U.S. Senator Rand Paul (R-KY) while in Milford, NH affirmed his position that the Federal government should be out of education policy. He also noted a divide that currently exists within the Republican Party and the potential the issue of Common Core will play in the race. He said:
For a long time in the Republican Party, there’s been a division—the conservatives have always felt like, we don’t want much control of education, very little if any at the federal level. We think education is a state and local issue. But this battle has been fought for several decades now. When Ronald Reagan won in 1980, it became part of the platform that we were actually opposed to the Department of Education. I still am. I think it ought to go back to the states.
But there have always been other members of our party, and when George W. Bush won in 2000, it came out of the platform. And actually under the Republican administration, we doubled the size of the Department of Education, we now have morphed into No Child Left Behind, and now Common Core. This is a deep philosophical divide in the party, and what you’ll see, and what I’m seeing as I go around the country, is that there is a strong—nobody’s directing it from Washington, but everywhere I go, you heard the response to Common Core out here, you hear that response everywhere you go, and it’s a spontaneous movement that is unhappy about Washington telling them what kind of curriculum they can have in New Hampshire. I’m going to continue to fight it, and I think it’ll end up being a key issue in differentiating candidates.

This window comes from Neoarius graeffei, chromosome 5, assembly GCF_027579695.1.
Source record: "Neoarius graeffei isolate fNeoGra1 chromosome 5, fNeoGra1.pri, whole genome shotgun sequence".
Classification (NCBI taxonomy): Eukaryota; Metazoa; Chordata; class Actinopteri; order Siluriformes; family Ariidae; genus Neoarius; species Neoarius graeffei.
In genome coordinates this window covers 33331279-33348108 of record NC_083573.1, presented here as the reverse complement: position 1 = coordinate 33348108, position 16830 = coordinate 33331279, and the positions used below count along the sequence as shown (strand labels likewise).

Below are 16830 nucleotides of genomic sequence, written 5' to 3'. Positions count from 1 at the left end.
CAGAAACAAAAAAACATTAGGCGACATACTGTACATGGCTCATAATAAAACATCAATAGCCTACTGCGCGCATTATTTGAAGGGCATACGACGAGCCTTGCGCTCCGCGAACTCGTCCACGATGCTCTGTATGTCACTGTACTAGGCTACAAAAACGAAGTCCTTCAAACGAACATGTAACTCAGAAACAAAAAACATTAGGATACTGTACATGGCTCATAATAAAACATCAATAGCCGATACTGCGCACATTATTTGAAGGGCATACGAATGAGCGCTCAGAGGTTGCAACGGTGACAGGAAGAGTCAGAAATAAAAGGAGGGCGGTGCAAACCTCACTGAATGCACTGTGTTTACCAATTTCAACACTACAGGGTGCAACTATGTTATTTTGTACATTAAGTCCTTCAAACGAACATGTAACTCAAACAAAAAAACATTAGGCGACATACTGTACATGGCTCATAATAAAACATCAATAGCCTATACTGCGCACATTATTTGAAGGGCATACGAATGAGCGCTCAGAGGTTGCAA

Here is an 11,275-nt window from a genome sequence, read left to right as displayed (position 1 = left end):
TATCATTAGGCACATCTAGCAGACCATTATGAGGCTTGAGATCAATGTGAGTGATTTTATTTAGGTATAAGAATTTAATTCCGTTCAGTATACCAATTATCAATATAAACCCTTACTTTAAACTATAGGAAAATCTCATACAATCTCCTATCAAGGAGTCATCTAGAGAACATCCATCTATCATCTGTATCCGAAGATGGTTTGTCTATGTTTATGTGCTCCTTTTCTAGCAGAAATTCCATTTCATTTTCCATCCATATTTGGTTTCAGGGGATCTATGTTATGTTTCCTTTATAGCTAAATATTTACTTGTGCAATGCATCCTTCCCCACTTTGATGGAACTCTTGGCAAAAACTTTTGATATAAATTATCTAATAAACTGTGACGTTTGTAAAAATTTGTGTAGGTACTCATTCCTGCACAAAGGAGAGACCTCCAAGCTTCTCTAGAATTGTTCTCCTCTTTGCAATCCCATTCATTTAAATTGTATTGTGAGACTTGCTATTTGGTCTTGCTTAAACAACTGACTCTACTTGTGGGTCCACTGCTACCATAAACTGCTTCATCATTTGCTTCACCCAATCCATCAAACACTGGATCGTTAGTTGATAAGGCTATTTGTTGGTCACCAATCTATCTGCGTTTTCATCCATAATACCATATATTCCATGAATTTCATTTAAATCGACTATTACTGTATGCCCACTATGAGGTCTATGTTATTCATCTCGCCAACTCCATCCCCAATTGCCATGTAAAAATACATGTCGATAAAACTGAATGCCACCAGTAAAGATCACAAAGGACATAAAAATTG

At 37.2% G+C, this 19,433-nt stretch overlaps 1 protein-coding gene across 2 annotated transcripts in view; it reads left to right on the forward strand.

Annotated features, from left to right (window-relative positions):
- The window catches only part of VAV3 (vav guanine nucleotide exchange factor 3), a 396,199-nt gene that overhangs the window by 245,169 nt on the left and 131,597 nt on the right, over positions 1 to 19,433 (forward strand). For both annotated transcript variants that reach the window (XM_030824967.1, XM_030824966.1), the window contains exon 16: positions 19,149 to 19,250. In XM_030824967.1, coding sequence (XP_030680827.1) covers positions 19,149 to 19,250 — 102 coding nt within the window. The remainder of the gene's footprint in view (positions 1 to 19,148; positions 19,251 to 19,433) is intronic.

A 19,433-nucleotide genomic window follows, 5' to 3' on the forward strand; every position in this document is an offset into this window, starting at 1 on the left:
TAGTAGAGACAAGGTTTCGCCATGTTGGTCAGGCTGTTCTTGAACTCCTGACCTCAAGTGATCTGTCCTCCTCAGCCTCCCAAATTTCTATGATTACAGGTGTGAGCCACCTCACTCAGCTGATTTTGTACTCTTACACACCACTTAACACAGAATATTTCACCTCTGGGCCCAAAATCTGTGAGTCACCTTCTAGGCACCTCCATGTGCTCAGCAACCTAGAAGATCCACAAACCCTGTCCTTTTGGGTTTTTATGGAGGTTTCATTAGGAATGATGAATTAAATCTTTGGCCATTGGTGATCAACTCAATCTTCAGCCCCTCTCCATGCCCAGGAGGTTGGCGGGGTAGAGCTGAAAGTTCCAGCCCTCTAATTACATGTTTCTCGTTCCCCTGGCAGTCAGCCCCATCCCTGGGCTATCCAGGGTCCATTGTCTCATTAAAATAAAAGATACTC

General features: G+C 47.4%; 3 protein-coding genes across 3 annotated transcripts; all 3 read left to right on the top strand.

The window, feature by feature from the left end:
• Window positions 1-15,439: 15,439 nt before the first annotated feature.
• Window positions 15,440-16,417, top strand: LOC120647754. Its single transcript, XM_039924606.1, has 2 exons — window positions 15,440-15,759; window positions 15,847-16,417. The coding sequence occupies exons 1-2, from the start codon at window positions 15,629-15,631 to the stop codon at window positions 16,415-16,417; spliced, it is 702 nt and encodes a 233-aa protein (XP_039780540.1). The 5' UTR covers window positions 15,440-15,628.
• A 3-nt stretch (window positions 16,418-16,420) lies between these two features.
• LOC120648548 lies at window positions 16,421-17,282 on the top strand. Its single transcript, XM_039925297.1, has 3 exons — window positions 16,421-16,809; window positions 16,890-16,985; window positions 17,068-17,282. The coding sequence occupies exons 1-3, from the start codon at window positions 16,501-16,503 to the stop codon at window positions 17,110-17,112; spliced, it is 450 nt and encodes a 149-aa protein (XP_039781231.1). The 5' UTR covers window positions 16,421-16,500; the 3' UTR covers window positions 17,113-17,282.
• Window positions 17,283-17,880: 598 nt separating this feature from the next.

I’ve said time and again that Common Core provides a wedge issue in the Republican primary race. It came up in 2012 and that was before Common Core and now the reauthorization of No Child Left Behind blew up as issues.
HT: The Pulse 2016